Preferred lighting is a combination of oil lamps and candle lanterns, although a solar array and battery system provides all the stored power needed to run electric lights, charge cellphones or use a laptop for hours. But there’s no television, and computer or smartphone use is limited to emergencies. The preferential forms of entertainment are reading books, good conversation, stargazing, front porch sitting, tending the wood stove, making improvements to the land or hunting. Plans call to clean out and enlarge some existing ponds and build new ones to include fishing in that list of activities.

We spent several weeks prior to firearms deer season getting the cabin finished to the point of using it for deer camp. There’s still many improvements to be made and work to be done, but it’ll all come together in time. The goal is for each weekend spent there to be part improving the land, part enjoying the property, and part simply relaxing and recharging our own internal batteries away from the hustle and bustle.

So as you can tell, I’ve had a good fall and great deer season so far. While the freezer is pretty full of venison, rabbits and squirrels I’ve hunted, or pork and tame rabbits we’ve raised and butchered, along with the usual frozen vegetables and quick meals, there’s still enough room for another deer or two to be added by mid-January.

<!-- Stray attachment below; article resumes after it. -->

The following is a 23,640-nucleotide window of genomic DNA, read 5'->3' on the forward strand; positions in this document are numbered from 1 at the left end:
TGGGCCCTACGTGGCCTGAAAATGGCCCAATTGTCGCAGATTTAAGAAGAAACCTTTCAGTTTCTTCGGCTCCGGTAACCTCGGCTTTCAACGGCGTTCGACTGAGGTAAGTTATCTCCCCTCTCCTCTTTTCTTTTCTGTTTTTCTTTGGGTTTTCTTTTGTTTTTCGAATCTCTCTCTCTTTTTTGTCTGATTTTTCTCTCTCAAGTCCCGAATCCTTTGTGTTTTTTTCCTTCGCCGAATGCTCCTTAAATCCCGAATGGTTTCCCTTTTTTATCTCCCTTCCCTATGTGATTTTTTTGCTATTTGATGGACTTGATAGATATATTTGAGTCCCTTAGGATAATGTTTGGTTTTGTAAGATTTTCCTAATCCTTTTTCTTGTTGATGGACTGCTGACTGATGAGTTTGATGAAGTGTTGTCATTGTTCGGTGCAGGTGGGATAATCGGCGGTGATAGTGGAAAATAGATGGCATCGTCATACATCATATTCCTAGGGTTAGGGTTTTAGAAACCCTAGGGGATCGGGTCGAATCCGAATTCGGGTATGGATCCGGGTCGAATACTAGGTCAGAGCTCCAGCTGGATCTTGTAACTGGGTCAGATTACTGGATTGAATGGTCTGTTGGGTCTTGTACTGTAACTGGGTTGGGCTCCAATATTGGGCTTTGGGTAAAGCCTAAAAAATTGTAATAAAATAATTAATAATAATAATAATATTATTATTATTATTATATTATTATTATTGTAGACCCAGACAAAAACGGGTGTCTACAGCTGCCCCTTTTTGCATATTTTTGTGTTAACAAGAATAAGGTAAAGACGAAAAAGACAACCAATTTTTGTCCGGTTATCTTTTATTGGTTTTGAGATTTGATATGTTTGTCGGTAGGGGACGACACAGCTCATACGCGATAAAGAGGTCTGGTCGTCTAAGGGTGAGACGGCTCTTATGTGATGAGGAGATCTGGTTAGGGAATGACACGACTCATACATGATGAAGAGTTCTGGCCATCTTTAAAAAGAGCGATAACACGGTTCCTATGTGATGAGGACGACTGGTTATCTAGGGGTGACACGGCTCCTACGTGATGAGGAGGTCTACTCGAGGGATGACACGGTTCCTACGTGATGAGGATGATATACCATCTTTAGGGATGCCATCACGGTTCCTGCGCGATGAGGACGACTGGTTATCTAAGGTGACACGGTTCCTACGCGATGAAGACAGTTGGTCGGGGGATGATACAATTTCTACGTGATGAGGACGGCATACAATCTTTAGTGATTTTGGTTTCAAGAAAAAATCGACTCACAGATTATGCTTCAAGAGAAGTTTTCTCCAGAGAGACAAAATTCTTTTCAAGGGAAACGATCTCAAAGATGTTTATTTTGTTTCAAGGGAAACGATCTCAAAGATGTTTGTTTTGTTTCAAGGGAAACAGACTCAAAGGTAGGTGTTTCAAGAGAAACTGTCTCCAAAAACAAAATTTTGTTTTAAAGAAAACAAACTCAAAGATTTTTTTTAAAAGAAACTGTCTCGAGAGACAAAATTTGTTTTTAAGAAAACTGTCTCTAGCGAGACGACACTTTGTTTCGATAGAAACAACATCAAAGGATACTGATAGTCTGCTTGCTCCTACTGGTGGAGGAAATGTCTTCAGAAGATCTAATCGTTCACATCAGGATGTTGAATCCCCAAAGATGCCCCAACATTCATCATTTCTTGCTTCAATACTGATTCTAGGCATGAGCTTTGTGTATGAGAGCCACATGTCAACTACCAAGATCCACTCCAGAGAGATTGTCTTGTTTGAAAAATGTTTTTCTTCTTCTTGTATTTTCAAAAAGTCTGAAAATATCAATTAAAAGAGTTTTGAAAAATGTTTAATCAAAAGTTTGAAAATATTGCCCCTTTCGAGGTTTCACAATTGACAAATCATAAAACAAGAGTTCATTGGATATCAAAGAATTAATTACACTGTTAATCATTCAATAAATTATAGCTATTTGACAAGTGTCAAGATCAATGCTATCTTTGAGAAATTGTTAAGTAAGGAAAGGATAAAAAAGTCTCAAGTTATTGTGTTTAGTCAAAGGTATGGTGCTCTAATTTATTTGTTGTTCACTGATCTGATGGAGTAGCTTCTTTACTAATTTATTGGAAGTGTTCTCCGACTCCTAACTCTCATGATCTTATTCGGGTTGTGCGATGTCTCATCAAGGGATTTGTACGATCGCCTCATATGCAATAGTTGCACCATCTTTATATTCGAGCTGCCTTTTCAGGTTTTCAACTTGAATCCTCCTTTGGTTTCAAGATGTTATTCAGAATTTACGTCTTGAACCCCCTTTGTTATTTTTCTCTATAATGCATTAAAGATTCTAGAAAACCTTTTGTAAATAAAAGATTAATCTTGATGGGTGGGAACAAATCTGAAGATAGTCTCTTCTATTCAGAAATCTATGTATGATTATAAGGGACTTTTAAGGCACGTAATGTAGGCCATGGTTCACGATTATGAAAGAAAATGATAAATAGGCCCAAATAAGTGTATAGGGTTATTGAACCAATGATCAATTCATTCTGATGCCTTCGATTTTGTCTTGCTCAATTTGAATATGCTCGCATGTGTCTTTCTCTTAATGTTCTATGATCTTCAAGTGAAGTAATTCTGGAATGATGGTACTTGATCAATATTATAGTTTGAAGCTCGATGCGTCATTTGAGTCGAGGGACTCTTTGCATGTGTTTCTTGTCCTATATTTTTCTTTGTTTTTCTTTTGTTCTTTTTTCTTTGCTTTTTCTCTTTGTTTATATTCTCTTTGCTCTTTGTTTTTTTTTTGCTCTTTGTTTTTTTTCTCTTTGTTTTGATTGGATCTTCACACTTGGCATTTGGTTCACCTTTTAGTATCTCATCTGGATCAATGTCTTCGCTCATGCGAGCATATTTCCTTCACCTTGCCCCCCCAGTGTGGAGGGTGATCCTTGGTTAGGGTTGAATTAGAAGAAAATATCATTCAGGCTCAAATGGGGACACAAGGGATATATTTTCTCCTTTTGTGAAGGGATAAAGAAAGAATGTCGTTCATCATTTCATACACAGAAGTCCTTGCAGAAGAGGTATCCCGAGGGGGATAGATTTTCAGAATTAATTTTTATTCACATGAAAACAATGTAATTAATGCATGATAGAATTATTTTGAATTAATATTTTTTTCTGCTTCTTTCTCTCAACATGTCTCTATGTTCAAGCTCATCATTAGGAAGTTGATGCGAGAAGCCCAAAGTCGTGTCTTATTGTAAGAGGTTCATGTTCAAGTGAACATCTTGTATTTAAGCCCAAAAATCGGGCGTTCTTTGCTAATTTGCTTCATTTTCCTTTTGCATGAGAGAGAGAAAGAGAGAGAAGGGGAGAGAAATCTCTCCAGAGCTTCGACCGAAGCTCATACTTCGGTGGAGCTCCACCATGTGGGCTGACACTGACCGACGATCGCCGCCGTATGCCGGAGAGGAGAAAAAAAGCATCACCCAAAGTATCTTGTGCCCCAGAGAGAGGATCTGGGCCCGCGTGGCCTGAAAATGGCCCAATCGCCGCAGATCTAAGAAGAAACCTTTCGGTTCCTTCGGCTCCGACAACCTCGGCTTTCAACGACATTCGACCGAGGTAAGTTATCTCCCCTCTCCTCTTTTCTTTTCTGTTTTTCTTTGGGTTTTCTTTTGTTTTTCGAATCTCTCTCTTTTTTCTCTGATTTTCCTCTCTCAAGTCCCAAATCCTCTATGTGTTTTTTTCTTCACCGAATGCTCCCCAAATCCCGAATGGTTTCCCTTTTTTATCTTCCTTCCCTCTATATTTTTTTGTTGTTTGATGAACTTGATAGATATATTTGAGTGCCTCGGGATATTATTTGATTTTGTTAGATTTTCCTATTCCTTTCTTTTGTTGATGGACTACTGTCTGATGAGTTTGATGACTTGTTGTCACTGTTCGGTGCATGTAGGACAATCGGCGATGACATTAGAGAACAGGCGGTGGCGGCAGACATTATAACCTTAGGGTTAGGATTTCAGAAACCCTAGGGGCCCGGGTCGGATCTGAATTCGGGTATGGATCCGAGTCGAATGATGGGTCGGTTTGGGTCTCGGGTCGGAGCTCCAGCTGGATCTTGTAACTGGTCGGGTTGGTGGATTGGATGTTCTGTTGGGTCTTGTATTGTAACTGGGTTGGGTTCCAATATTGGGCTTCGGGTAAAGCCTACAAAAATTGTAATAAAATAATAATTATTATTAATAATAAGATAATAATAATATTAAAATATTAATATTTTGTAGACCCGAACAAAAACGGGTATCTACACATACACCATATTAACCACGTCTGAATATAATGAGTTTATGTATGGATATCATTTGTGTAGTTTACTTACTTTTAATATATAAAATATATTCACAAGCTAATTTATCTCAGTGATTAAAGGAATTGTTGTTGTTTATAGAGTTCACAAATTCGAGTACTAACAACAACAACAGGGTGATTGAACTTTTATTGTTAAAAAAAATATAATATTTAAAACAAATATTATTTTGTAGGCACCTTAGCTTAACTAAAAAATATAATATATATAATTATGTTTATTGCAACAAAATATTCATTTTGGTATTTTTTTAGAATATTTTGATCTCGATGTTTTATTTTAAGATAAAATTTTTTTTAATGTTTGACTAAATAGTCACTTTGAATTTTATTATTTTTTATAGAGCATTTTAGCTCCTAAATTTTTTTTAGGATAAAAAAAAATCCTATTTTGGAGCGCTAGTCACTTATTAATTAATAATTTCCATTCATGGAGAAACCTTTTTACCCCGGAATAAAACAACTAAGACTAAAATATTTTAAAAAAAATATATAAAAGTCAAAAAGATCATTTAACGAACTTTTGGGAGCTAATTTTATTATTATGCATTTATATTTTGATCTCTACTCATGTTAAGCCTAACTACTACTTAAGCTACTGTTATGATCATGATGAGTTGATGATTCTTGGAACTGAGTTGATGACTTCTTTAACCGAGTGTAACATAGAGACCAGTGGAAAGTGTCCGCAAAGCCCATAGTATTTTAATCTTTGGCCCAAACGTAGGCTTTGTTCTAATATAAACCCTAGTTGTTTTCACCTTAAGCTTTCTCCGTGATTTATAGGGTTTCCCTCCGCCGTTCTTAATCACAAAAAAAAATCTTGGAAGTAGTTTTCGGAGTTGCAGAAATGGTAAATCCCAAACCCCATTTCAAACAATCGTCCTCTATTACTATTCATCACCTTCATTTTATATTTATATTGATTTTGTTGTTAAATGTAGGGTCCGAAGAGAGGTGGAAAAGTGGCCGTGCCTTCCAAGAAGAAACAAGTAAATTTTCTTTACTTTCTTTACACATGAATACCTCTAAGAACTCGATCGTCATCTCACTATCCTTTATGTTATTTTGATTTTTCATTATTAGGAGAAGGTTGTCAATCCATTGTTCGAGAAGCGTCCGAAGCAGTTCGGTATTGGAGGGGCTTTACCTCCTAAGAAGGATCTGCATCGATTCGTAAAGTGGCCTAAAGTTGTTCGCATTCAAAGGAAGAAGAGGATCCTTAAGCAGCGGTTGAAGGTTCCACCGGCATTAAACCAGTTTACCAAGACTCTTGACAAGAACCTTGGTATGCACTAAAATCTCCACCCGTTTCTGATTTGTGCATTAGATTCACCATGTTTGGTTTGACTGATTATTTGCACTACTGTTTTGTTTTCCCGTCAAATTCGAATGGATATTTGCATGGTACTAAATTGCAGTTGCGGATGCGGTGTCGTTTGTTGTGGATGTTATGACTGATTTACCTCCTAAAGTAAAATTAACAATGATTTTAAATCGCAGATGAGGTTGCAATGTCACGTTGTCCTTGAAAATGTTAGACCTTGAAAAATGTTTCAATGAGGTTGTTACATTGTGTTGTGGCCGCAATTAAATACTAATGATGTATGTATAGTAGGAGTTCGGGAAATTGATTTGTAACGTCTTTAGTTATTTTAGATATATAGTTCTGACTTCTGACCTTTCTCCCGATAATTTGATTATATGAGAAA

And as I mentioned at the start of this story, I’ve heard some great deer hunting and deer camp stories from many of you. And along with the stories, harvest numbers released by the state conservation department confirms that the deer population in the state continues to flourish and hunters are having great success.

Our annual Best Buck Contest here at the paper continues with another few days left to vote for your favorite hunter and his or her deer. We had more than 120 entries this year and have received several thousand votes for those hunters so far. Voting ends in a few days and I’ll announce the winner of the contest in next Saturday’s edition and online at The hunter with the most votes will take home a new Can Am Outlander 450 ATV courtesy of Midwest Sports Center, a $1,000 gift card from Hoods Discount Home Center, and a $500 Visa gift card from Sam Scism Ford Lincoln. You can vote by going to

Until then, make an effort to get out and enjoy these magnificent Ozarks this coming week. God bless!